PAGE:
10. 10. INDUSTRIAL MODELS MODERN CITY Physical Planning, Formal Urbanism: Modern and Garden City Concepts Urban Expansion and Housing development Port and Railway development Green Belt Concept /Rural Transition Metropolitan centralities and land uses POST-INDUSTRIAL MODELS KNOWLEDGE AND CREATIVE BASED ECONOMIES Strategic Planning, Plan-Process approach: Urban requalification and regeneration concepts Metropolitan corridors and ecological network Urban requalification, heritage and sustainability ESDP (EC, 1999) SUSTAINABILITY POLYCENTRICISM KNOWLEDGE INFRASTRUCTURES LISBON STRATEGY (EC, 2009) TERRITORIAL COHESION COMPETIVENESS Space and Environmental Design-Oriented EUROPE 2020 (EC, 2013) SMART, SUSTAINABLE AND INCLUSIVE ECONOMY [GROWTH] Social and Environmental Capital - Oriented Resilience-oriented planning concepts and policies: Multi-level, flexibility, adjustment capacity Metropolitan centralities and sustainability Metropolitan Ecological Network, Environmental and risk assessment, Shrinkage prevention – mixed land uses and higher connectivity and multimodal networks EUROCITIES Priorities: Climate, Inclusion, Recovery Climate adaptation; Cohesion policy; Creative industries; Employment; Energy efficiency; Entrepreneurship; Green growth; Housing & homelessness; Innovation; Migration & integration; Mobility; Poverty & exclusion; Services & procurement; Smart cities; Social innovation; Urban planning & regeneration; Youth & education
  11. 11. • POLITICAL AND FINANCIAL PRIORITIES AND AIMS • A SMART, SUSTAINABLE, INCLUSIVE ECONOMY • SEVEN FLAGSHIP INITIATIVES SMART GROWTH digital agenda for Europe innovation union youth on the move THE EUROPE 2020 STRATEGY IS THE EU'S GROWTH STRATEGY FOR THIS DECADE FIVE TARGETS TO REACH BY 2020: SUSTAINABLE GROWTH resource-efficient Europe an industrial policy for the globalisation era INCLUSIVE GROWTH an agenda for new skills and jobs European platform against poverty 1. EMPLOYMENT: 75% of 20-64 year-olds should be in employment 2. R&D/INNOVATION: 3% of the EU's GDP (public and private) should be invested in R&D/innovation 3. CLIMATE CHANGE: the EU aims to reduce greenhouse gas emissions by 20% (or even 30%) compared to 1990 levels, and aims to get 20% of its energy from renewable energy sources and increase energy efficiency by 20% 4. EDUCATION: reduce school dropout rates to below 10%; at least 40% of 30-34 year olds should have completed third level education 5. POVERTY/SOCIAL EXCLUSION: reduce the number of people living in or at risk of poverty and social exclusion by 20 million Available at:
  12. 12. THE MAIN PRIORITIES TO THE CITIES ARE: The concept of a ‘SMART CITY’ is now being used to describe: CLIMATE INCLUSION RECOVERY • Modern urban competitiveness • Growing importance of social and environmental capital in profiling the Urban performance is no longer just attractiveness of a city. dependant on a city's hard infrastructure – its • Information and communication 'physical capital' - but increasingly on the technologies (ICTs) availability and quality of communication and • towards an efficient use and consumption of social resources. energy. A SMART CITY must be a good place to live, offering the best possible quality of life with the lowest possible use of resources. […] towards a healthy, energy-efficient city that uses renewable energy sources as much as possible, and is a pioneer in the deployment of advanced smart and ICT-based technologies. […] an inclusive place, using technology and innovative solutions to improve social inclusion and combat poverty and deprivation. Available at:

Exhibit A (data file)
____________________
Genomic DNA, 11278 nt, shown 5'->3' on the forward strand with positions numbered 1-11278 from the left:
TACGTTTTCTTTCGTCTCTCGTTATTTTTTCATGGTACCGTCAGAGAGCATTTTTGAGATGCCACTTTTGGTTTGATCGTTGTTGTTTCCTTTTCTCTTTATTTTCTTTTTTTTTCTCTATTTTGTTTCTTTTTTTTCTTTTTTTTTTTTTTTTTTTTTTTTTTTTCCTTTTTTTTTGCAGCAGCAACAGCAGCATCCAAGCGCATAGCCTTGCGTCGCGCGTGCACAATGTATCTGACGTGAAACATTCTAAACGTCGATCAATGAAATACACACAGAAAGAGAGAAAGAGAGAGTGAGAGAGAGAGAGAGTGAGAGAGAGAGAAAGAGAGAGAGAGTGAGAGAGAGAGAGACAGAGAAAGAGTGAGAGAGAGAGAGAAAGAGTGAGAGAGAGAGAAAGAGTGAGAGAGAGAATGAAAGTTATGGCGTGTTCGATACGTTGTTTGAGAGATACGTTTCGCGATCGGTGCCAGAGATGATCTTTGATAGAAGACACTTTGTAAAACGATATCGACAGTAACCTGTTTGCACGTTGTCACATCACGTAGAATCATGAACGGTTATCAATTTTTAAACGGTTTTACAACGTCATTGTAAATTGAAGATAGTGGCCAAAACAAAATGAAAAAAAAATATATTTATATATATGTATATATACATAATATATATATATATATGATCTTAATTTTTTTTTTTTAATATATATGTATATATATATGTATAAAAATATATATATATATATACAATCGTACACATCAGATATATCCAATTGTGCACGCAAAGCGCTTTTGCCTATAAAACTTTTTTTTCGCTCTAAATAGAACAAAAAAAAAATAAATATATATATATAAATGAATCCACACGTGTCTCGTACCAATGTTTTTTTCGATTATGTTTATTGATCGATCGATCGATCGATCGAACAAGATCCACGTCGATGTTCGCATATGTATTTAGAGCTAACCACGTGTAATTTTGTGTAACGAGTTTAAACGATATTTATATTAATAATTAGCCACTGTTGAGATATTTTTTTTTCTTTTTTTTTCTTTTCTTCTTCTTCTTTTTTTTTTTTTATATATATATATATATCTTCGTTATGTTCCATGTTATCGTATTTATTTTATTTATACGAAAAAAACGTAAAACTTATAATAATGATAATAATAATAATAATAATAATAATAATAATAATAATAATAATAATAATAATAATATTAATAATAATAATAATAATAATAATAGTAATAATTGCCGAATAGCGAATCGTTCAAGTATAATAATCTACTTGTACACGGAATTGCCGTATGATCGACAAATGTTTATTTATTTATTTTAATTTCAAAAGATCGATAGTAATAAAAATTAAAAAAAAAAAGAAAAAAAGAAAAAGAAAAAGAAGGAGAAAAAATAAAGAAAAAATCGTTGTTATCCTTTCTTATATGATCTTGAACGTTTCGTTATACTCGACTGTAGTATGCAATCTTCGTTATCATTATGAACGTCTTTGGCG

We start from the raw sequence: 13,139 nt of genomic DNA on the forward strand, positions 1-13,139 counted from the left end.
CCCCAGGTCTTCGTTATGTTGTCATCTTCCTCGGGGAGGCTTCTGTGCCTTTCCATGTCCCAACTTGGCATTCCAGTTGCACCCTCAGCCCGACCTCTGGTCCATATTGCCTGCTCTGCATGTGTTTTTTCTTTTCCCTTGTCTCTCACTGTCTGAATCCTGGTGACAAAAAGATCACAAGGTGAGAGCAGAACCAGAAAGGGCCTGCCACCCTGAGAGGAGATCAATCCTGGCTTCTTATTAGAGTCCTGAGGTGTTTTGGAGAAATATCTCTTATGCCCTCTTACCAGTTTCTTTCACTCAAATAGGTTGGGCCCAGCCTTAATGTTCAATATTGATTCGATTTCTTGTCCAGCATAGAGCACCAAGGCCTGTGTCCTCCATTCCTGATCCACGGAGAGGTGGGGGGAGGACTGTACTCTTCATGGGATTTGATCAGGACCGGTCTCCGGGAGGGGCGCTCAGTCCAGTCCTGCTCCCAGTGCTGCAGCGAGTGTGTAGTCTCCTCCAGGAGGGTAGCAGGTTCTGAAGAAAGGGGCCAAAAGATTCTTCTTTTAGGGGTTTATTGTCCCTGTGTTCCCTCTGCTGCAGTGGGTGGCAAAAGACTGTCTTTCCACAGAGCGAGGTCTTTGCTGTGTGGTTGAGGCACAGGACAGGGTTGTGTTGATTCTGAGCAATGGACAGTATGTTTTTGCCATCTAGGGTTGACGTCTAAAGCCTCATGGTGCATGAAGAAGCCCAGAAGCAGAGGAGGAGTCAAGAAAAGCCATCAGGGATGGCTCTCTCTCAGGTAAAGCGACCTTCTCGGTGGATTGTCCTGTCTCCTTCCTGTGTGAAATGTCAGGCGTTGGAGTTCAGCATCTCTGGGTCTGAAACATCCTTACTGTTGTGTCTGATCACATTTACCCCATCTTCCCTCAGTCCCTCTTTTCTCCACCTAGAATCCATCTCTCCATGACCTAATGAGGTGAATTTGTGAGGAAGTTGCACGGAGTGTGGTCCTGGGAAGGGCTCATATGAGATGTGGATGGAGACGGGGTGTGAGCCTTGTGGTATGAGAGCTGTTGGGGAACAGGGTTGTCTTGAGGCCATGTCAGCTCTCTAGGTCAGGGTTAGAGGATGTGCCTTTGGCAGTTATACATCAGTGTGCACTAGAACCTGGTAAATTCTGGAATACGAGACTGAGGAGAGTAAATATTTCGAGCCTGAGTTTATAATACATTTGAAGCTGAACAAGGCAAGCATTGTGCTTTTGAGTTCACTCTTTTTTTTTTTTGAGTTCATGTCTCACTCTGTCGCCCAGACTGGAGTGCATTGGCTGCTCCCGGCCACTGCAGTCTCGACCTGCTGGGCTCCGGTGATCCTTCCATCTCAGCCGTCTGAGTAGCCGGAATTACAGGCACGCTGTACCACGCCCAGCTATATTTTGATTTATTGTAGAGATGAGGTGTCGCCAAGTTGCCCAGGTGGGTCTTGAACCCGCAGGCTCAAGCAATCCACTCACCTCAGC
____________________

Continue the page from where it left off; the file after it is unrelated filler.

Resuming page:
13. 13. LISBON (CML) Some recent initiatives promoted by the City Council and strategic partners, in close relation with the Master Plan for the City Festival In: Innovation and Creativity Festival November 2013; Warm up, May 2013 Lisbon’s incubator network, An ecosystem for entrepreneurs; city’s strategy for economy and innovation; connects six incubators; August 2013; FabLab Lisboa [Fabrication Laboratory; low cost production using cork], Sep 2013;; FabLab network;
  14. 14. NOT SMART ENOUGH YET, however EUROPEAN COMPANIES AND REGIONAL LEADERS AGREE ON ACTION PLAN TO MAKE EUROPE'S CITIES SMARTER Cities are the major source of European economic activity and of innovation. We can and we should make cities better places to live and to work in. Our cities can become cleaner and healthier and use less energy. They can be Smart Cities. EUKN/European Urban Knowledge Network, the 18th November 2013, LISBON THE SEXIEST CITY IN THE WORLD [Theme drawn by António Costa, Mayor of Lisbon, Festival In Round table, at the 16th November 2013)
  15. 15. smart - capable of smart - elegant and stylish; S.M.A.R.T. is an acronym for independent an acronym for the 5 and S.M.A.R.T. is "chic elegance"; "a smart a monitoring system for apparently intelligent for results or stepsdress"; "a a plan new to action suit of computer hardware such as action; "smart weapons alertness and calculation and smart[business] mental goals - showing voguish voguish cut "chic, hard disk drives intelligent - having the capacity for to detect "automatic - operating resourcefulness Specific, stylish, fashionable - having incompatibility with minimalreason especially to a high degree; "an human thought andtaste or Measurable, elegance or Selfintervention; independent intelligent question" or Achievable [attainable] refinement in manners -Monitoring, of external control; Relevant little less posh but dress; "a [realistic] Analysis and "automatic transmission"; Time-based stylish as Lord every bit as Reporting deficit that "a budget PW"; Technology. caused automatic spending cuts"